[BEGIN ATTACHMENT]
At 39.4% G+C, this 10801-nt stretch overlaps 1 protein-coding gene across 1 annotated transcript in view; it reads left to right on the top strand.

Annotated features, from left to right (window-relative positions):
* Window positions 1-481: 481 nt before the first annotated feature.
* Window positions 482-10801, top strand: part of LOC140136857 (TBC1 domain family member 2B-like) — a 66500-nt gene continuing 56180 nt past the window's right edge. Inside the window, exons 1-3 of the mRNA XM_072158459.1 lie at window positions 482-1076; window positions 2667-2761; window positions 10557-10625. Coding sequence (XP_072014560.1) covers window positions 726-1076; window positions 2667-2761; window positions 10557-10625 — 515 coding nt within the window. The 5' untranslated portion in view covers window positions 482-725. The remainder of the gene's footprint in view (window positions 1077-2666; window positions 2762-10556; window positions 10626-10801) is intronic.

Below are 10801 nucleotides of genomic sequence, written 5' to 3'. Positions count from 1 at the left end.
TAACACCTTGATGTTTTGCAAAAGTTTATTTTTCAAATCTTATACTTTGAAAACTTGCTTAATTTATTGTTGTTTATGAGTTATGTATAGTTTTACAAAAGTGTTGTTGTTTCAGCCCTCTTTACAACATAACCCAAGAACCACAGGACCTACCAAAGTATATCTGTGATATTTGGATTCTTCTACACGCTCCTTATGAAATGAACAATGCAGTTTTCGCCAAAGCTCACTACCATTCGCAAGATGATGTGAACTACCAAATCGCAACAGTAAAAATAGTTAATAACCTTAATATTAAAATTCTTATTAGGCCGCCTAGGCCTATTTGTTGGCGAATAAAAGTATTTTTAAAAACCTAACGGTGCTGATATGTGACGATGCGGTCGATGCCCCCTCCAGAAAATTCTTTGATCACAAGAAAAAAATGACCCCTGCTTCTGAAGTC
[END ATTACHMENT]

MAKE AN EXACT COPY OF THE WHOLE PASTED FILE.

At 39.4% G+C, this 10801-nt stretch overlaps 1 protein-coding gene across 1 annotated transcript in view; it reads left to right on the top strand.

Annotated features, from left to right (window-relative positions):
* Window positions 1-481: 481 nt before the first annotated feature.
* Window positions 482-10801, top strand: part of LOC140136857 (TBC1 domain family member 2B-like) — a 66500-nt gene continuing 56180 nt past the window's right edge. Inside the window, exons 1-3 of the mRNA XM_072158459.1 lie at window positions 482-1076; window positions 2667-2761; window positions 10557-10625. Coding sequence (XP_072014560.1) covers window positions 726-1076; window positions 2667-2761; window positions 10557-10625 — 515 coding nt within the window. The 5' untranslated portion in view covers window positions 482-725. The remainder of the gene's footprint in view (window positions 1077-2666; window positions 2762-10556; window positions 10626-10801) is intronic.

Below are 10801 nucleotides of genomic sequence, written 5' to 3'. Positions count from 1 at the left end.
TAACACCTTGATGTTTTGCAAAAGTTTATTTTTCAAATCTTATACTTTGAAAACTTGCTTAATTTATTGTTGTTTATGAGTTATGTATAGTTTTACAAAAGTGTTGTTGTTTCAGCCCTCTTTACAACATAACCCAAGAACCACAGGACCTACCAAAGTATATCTGTGATATTTGGATTCTTCTACACGCTCCTTATGAAATGAACAATGCAGTTTTCGCCAAAGCTCACTACCATTCGCAAGATGATGTGAACTACCAAATCGCAACAGTAAAAATAGTTAATAACCTTAATATTAAAATTCTTATTAGGCCGCCTAGGCCTATTTGTTGGCGAATAAAAGTATTTTTAAAAACCTAACGGTGCTGATATGTGACGATGCGGTCGATGCCCCCTCCAGAAAATTCTTTGATCACAAGAAAAAAATGACCCCTGCTTCTGAAGTC